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Q: How to avoid pitfalls when hiring contractors

A: I met with a home owner the other day for a consultation. During the conversation, she shared her experience with a handyman/contractor, and she wasn’t very pleased with the quality of work. She had hired this company about a year prior to our meeting.

That meeting inspired me to share tips to avoid frustration, disappointment and expectations unmet.

When hiring a contractor, I recommend that you get very clear in writing prior to giving any money. A simple one page contract will do. Questions to answer in this contract:

  1. What are they being hired to do?

    What is the scope of work? More detail is always better. The intention is to get as clear as possible before the work begins, so everyone is on the same page about what is expected. Details are your friend. Who’s responsible for clean up, disposal of trash, etc?

    Depending on the job, you may also want to specifically list out the brand and model of what’s being purchased. Example: dishwasher install - don’t leave it up to the contractor to select it. A staircase being installed - what are the specifics on materials? Are they buying the cheapest thing available?

  2. How much is labor and material?

    How much is labor cost and material cost? This protects all parties. Sometimes homeowners want to add things to the scope of work during the middle of the job. This is an opportunity to PAUSE - and create a CHANGE ORDER or an amendment to the contract. If the scope of work changes, so does the cost.

  3. Who is perform the work?

    Name the company, contractor, license number, insurance information.

  4. When will the work be completed? When is money changing hands?

    Deadlines and consequences laid out in the contract should it not be done in time. Consequences could be financial penalties to the contractor for missing the deadline. Daily rate, reducing their payout.

    Lay out the payment schedule. Perhaps 25% up front for materials, and draws based on work completion and passing inspections. I don’t usually hire contractors that ask for 50% up front.

    This is based on the scope of the job. Some jobs of $500 are treated differently than $50,000+ etc.

  5. Where is the work being done?

    Provide the address of the property in your contract.

    I hope this helps! If you need further assistance, or would prefer to hire a consultant to help you hire contractors and manage the work, feel free to reach out!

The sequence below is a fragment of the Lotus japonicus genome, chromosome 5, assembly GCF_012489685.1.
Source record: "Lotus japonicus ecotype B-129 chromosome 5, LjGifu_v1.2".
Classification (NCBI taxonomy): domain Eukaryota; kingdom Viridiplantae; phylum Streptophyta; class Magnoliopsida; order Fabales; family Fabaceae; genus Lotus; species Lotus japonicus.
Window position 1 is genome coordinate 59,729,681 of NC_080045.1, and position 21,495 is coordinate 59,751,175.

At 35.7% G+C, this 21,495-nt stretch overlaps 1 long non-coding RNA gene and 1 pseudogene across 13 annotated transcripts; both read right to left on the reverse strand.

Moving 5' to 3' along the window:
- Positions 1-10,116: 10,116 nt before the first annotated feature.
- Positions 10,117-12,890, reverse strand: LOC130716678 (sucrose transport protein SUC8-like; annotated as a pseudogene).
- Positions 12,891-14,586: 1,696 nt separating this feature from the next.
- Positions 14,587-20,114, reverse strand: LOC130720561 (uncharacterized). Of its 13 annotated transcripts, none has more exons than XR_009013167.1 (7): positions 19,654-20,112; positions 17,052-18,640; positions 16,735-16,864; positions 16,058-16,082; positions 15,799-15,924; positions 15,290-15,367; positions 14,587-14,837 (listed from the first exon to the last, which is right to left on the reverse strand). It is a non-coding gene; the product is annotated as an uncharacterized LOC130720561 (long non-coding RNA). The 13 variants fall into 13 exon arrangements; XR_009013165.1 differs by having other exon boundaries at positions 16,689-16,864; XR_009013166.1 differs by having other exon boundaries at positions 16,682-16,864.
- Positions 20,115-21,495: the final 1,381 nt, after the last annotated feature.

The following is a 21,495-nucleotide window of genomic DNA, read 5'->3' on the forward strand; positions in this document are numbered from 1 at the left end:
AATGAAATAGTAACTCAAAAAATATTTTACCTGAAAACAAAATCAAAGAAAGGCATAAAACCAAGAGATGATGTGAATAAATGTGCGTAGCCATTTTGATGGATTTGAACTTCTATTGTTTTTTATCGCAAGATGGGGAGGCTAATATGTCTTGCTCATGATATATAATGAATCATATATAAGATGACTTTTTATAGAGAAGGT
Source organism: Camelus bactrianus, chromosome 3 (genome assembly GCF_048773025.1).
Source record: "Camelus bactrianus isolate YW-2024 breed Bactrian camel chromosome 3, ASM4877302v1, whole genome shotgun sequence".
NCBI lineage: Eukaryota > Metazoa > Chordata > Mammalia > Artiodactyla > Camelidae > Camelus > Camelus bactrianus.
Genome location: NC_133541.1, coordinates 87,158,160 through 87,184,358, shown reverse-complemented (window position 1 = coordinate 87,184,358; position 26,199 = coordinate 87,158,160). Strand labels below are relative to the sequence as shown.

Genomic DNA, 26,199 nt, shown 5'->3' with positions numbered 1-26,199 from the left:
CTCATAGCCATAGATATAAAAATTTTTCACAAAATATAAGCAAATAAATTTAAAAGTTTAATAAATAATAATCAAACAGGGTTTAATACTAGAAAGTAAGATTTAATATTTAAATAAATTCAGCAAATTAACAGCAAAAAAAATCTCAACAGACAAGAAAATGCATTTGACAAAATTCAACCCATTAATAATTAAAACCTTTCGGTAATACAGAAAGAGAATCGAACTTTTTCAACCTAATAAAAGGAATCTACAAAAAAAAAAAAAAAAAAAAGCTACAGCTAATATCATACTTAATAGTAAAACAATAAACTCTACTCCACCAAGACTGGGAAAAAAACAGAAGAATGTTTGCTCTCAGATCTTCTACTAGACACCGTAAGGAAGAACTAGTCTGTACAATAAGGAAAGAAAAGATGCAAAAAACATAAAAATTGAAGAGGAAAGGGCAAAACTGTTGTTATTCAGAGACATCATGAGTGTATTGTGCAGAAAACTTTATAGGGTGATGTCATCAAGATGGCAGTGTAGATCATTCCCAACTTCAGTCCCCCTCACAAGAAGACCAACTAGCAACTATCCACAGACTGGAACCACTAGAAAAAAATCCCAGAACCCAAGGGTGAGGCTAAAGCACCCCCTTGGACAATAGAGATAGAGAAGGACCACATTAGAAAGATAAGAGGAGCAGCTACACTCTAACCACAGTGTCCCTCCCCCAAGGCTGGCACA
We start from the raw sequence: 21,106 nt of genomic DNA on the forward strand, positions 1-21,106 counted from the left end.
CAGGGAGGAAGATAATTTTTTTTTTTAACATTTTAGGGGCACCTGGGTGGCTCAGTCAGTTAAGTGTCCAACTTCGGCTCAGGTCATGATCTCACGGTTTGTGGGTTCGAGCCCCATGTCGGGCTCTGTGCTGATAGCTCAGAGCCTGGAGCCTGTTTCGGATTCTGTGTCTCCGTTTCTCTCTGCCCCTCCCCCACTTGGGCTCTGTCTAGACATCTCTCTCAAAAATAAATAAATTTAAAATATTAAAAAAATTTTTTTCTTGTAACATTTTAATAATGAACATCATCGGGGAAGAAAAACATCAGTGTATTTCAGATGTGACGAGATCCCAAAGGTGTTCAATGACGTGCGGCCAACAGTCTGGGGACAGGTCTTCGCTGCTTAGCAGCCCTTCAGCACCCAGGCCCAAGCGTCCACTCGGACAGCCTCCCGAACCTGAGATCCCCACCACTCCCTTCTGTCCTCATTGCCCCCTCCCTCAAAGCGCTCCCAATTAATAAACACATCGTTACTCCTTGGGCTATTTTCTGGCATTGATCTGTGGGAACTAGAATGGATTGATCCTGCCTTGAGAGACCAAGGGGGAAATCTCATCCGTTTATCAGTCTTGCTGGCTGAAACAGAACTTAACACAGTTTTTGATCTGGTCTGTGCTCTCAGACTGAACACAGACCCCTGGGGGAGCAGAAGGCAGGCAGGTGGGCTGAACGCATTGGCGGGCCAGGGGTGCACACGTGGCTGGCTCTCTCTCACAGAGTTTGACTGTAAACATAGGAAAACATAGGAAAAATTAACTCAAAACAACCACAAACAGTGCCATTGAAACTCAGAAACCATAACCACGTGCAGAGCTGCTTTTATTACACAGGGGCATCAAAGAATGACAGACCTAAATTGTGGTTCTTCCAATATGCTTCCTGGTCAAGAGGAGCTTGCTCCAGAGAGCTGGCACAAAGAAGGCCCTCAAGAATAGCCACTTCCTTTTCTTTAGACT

Chrissy Kirkwood 714.423.8422

    Principal Broker of Kirkwood Property Group


Q: How much do I save in commission on a $270,000 house?

A: We just helped 3 sellers in the same price range. 270-275k range. Guess what! Each one saved about $6200 in commission by listing with Kirkwood Property Group. We care about our sellers and our community. What can each family do with an additional $6200.00 ?!?! <3

Do you love and support what we’re doing?

Tell your friends, family and co-workers! We want to help more people save money and apply it towards their passions.

We can have tea or coffee, and chat about your goals in real estate, and any questions you may have. We’re laid back and chill, but we also really know our stuff. I’ve been in real estate for 13 years in Nashville, TN!


Chrissy Kirkwood


Q: Does it make sense to accept an offer the first day your home is on the market?

A: This question should be answered in one of two ways. 

If the seller wants limited showings, then the answer is yes. Why would a seller want limited showings you ask?  If a seller has children or pets, limited showings may be their preference.

If someone wants the highest possible price for their home, then accepting an offer the first day may not be in their best interest. 

This happened recently on one of our listings. The seller did not accept or counter the first offer, and by the end of 4 days, there were multiple offers on the table, and they got more than list, and more than the initial offer :)


would you buy a duplex?

There are many benefits to buying a duplex.

You could live in one unit, and rent out the other to a short or long term tenant.

You could tear all the walls down of the existing duplex, turn it into one big unit, and build a second one in the back.

You could offer affordable artist housing units with the duplex.

We’re fans of “mailbox money.” How can you make money while you’re sleeping?

real estate investments, through rentals and renovations have been a good source of income for us. Want to know more? Let’s have coffee!